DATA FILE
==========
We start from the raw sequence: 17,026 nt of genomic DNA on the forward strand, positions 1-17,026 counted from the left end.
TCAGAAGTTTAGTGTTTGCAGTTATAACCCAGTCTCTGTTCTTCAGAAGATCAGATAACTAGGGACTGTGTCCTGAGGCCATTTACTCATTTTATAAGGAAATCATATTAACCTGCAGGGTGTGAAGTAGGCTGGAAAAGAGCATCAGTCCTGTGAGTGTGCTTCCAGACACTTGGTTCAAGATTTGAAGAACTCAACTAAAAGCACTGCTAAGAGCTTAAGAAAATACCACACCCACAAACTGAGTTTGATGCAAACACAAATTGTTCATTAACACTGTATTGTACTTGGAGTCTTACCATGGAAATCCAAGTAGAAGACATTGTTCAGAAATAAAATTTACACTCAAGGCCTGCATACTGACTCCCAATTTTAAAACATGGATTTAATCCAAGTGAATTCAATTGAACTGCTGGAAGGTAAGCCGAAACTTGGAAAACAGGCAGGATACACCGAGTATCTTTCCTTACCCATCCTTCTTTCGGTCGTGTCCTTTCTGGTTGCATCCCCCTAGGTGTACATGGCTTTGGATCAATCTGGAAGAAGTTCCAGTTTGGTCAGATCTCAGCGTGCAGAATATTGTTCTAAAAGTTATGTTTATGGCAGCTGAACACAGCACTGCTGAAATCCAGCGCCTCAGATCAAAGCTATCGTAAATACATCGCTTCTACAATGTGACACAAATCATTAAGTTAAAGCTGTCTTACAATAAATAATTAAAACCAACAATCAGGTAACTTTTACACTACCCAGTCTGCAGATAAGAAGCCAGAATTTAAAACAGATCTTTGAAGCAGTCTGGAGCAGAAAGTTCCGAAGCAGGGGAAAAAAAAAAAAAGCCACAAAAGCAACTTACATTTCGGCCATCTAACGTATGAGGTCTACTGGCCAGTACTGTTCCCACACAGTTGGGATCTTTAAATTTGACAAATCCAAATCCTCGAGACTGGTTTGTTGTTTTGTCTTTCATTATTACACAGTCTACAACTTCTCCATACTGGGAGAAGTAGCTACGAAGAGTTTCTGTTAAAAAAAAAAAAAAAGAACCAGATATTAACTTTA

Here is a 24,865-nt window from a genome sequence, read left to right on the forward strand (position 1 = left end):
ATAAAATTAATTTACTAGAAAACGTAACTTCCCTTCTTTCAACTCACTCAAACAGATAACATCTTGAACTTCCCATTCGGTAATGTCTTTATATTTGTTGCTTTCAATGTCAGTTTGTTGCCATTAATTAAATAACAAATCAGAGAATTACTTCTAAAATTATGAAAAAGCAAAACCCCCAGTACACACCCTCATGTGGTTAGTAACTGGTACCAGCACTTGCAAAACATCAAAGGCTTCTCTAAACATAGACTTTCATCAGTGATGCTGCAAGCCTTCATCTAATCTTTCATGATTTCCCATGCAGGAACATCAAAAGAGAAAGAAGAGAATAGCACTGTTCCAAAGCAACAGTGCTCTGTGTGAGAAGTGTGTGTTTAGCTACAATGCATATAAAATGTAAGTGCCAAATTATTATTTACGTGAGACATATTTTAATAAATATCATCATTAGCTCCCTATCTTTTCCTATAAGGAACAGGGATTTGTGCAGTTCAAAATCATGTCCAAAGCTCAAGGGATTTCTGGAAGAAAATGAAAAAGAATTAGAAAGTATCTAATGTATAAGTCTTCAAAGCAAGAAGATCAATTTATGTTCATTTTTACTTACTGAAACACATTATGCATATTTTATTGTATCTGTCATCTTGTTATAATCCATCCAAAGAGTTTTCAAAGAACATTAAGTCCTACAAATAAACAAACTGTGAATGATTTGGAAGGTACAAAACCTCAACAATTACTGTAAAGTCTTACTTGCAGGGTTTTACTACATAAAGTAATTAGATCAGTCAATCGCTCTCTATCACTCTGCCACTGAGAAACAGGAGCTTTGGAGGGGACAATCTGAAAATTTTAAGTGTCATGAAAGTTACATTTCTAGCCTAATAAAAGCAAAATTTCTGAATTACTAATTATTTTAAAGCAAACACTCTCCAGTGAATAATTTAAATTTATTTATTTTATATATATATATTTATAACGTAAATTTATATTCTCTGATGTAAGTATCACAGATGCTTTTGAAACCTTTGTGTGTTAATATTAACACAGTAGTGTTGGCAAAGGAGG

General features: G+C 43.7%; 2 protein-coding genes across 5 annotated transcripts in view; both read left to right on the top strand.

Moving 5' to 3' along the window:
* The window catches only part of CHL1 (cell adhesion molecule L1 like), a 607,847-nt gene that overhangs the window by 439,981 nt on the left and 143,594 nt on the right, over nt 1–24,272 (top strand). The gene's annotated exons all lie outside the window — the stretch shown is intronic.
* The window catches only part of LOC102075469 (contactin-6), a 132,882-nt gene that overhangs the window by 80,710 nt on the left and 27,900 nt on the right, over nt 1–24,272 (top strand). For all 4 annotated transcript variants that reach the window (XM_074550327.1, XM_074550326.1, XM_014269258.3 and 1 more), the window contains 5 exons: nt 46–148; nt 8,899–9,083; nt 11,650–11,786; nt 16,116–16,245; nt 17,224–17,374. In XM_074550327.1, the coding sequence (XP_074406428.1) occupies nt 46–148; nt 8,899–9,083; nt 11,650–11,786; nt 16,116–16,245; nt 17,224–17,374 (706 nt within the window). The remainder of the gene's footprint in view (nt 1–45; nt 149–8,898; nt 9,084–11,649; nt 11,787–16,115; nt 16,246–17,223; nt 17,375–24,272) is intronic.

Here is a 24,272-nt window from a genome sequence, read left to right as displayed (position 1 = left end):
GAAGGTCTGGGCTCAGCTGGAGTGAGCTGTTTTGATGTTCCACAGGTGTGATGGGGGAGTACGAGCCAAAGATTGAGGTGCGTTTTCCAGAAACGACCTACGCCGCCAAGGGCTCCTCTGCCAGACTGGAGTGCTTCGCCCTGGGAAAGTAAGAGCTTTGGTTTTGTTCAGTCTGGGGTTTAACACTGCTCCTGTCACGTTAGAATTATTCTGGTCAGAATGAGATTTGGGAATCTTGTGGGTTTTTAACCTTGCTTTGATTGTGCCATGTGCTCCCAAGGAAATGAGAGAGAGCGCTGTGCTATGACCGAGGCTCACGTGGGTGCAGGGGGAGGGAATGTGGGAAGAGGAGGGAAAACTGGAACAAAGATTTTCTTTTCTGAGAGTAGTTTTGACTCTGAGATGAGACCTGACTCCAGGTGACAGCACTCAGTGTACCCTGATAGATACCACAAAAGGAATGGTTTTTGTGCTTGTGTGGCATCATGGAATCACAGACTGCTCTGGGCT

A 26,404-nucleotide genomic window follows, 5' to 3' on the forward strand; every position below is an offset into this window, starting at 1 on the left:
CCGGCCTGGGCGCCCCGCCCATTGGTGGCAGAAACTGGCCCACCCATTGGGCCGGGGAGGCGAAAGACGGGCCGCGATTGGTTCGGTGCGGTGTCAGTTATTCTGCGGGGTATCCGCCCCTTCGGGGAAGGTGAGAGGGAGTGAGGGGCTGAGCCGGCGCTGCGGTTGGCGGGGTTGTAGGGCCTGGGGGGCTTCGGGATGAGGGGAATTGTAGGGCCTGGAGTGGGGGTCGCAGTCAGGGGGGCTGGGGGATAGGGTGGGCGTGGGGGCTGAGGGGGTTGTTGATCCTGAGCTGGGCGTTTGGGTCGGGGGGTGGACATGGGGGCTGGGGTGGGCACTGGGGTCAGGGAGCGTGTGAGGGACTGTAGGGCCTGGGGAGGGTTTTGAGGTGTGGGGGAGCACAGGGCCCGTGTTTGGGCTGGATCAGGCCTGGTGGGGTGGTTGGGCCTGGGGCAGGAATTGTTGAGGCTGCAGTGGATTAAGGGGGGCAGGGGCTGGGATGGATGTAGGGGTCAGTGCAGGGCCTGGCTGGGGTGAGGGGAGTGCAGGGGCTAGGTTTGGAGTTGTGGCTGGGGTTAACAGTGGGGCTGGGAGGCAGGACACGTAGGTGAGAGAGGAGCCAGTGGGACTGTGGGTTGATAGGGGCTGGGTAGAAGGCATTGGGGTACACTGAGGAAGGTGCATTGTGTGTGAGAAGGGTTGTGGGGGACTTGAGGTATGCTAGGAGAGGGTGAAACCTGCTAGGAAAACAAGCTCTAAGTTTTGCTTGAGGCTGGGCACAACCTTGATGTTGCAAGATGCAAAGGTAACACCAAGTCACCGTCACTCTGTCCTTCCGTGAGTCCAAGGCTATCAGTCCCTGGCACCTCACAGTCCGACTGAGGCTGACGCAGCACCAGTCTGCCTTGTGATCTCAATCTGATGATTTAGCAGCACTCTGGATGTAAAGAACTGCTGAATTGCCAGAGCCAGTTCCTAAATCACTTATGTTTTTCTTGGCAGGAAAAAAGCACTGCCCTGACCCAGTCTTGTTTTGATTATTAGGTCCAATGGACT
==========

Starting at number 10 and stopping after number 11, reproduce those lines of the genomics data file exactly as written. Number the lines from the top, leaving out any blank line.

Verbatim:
GAAGGTCTGGGCTCAGCTGGAGTGAGCTGTTTTGATGTTCCACAGGTGTGATGGGGGAGTACGAGCCAAAGATTGAGGTGCGTTTTCCAGAAACGACCTACGCCGCCAAGGGCTCCTCTGCCAGACTGGAGTGCTTCGCCCTGGGAAAGTAAGAGCTTTGGTTTTGTTCAGTCTGGGGTTTAACACTGCTCCTGTCACGTTAGAATTATTCTGGTCAGAATGAGATTTGGGAATCTTGTGGGTTTTTAACCTTGCTTTGATTGTGCCATGTGCTCCCAAGGAAATGAGAGAGAGCGCTGTGCTATGACCGAGGCTCACGTGGGTGCAGGGGGAGGGAATGTGGGAAGAGGAGGGAAAACTGGAACAAAGATTTTCTTTTCTGAGAGTAGTTTTGACTCTGAGATGAGACCTGACTCCAGGTGACAGCACTCAGTGTACCCTGATAGATACCACAAAAGGAATGGTTTTTGTGCTTGTGTGGCATCATGGAATCACAGACTGCTCTGGGCT

A 26,404-nucleotide genomic window follows, 5' to 3' on the forward strand; every position below is an offset into this window, starting at 1 on the left: